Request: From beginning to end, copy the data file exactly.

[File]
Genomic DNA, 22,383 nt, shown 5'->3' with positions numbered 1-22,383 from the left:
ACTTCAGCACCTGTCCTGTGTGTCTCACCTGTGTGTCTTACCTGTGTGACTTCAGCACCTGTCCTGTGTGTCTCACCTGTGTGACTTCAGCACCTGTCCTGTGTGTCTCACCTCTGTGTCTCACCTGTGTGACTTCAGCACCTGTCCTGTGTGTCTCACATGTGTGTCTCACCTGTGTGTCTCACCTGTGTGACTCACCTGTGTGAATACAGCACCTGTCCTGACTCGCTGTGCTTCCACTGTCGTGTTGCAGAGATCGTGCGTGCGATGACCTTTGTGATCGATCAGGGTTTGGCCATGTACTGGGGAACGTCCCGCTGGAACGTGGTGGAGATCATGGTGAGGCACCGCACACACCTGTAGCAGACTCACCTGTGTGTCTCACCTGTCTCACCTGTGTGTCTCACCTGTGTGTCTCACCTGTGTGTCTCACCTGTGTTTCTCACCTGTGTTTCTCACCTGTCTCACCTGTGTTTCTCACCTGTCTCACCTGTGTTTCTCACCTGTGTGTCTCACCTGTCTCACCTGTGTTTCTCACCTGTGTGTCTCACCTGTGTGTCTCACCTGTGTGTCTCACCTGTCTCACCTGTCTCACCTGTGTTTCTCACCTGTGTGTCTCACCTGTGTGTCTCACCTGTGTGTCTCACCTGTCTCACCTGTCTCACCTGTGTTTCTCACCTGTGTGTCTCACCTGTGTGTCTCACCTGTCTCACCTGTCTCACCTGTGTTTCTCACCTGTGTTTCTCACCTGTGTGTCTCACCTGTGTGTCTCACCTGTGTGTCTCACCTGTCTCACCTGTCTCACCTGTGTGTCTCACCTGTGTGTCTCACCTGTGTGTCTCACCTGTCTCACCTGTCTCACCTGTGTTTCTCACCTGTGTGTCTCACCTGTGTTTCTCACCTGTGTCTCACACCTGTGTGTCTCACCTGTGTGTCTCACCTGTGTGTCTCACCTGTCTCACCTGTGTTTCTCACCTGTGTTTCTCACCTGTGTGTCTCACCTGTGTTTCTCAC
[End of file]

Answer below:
Genomic DNA, 22,383 nt, shown 5'->3' with positions numbered 1-22,383 from the left:
ACTTCAGCACCTGTCCTGTGTGTCTCACCTGTGTGTCTTACCTGTGTGACTTCAGCACCTGTCCTGTGTGTCTCACCTGTGTGACTTCAGCACCTGTCCTGTGTGTCTCACCTCTGTGTCTCACCTGTGTGACTTCAGCACCTGTCCTGTGTGTCTCACATGTGTGTCTCACCTGTGTGTCTCACCTGTGTGACTCACCTGTGTGAATACAGCACCTGTCCTGACTCGCTGTGCTTCCACTGTCGTGTTGCAGAGATCGTGCGTGCGATGACCTTTGTGATCGATCAGGGTTTGGCCATGTACTGGGGAACGTCCCGCTGGAACGTGGTGGAGATCATGGTGAGGCACCGCACACACCTGTAGCAGACTCACCTGTGTGTCTCACCTGTCTCACCTGTGTGTCTCACCTGTGTGTCTCACCTGTGTGTCTCACCTGTGTTTCTCACCTGTGTTTCTCACCTGTCTCACCTGTGTTTCTCACCTGTCTCACCTGTGTTTCTCACCTGTGTGTCTCACCTGTCTCACCTGTGTTTCTCACCTGTGTGTCTCACCTGTGTGTCTCACCTGTGTGTCTCACCTGTCTCACCTGTCTCACCTGTGTTTCTCACCTGTGTGTCTCACCTGTGTGTCTCACCTGTGTGTCTCACCTGTCTCACCTGTCTCACCTGTGTTTCTCACCTGTGTGTCTCACCTGTGTGTCTCACCTGTCTCACCTGTCTCACCTGTGTTTCTCACCTGTGTTTCTCACCTGTGTGTCTCACCTGTGTGTCTCACCTGTGTGTCTCACCTGTCTCACCTGTCTCACCTGTGTGTCTCACCTGTGTGTCTCACCTGTGTGTCTCACCTGTCTCACCTGTCTCACCTGTGTTTCTCACCTGTGTGTCTCACCTGTGTTTCTCACCTGTGTCTCACACCTGTGTGTCTCACCTGTGTGTCTCACCTGTGTGTCTCACCTGTCTCACCTGTGTTTCTCACCTGTGTTTCTCACCTGTGTGTCTCACCTGTGTTTCTCAC